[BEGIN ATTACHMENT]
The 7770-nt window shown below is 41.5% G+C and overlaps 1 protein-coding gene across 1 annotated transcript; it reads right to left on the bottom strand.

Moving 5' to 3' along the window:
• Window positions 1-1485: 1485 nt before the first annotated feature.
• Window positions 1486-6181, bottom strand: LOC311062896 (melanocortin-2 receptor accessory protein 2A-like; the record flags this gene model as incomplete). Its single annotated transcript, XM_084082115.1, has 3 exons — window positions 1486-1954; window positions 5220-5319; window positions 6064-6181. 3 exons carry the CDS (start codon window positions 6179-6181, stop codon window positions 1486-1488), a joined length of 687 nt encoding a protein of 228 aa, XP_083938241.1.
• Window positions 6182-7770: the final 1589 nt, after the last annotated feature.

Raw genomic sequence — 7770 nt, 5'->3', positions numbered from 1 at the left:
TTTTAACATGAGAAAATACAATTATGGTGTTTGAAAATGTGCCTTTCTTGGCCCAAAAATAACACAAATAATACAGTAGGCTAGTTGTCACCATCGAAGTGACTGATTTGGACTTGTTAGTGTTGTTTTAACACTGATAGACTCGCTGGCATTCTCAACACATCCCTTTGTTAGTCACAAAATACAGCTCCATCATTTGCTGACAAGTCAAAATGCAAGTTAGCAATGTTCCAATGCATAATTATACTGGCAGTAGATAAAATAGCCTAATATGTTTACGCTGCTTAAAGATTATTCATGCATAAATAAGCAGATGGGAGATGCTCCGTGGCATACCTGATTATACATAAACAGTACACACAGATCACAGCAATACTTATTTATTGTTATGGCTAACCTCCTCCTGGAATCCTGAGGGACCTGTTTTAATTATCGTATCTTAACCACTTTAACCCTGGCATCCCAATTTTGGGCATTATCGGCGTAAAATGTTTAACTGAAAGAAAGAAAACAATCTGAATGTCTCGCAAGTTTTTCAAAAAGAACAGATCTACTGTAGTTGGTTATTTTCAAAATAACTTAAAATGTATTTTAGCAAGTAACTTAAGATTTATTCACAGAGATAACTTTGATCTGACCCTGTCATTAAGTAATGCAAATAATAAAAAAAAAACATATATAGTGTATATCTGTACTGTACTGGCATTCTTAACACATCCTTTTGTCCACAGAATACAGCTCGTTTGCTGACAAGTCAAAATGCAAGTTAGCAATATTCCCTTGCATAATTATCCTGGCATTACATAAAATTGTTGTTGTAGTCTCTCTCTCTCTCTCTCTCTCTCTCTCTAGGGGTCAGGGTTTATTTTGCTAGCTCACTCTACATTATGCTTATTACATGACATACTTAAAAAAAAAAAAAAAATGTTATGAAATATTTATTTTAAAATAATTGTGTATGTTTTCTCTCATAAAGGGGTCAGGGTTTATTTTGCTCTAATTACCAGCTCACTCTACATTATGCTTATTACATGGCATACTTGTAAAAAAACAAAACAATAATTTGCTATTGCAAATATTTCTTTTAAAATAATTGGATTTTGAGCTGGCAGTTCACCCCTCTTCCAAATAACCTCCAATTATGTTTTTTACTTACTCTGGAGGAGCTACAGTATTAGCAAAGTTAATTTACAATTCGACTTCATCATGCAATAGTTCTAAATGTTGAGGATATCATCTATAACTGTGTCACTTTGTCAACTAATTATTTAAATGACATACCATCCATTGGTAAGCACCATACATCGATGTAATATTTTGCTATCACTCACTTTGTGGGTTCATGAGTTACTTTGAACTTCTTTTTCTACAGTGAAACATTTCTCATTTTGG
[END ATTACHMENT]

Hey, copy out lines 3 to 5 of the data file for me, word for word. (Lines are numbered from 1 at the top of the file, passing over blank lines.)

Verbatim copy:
• Window positions 1-1485: 1485 nt before the first annotated feature.
• Window positions 1486-6181, bottom strand: LOC311062896 (melanocortin-2 receptor accessory protein 2A-like; the record flags this gene model as incomplete). Its single annotated transcript, XM_084082115.1, has 3 exons — window positions 1486-1954; window positions 5220-5319; window positions 6064-6181. 3 exons carry the CDS (start codon window positions 6179-6181, stop codon window positions 1486-1488), a joined length of 687 nt encoding a protein of 228 aa, XP_083938241.1.
• Window positions 6182-7770: the final 1589 nt, after the last annotated feature.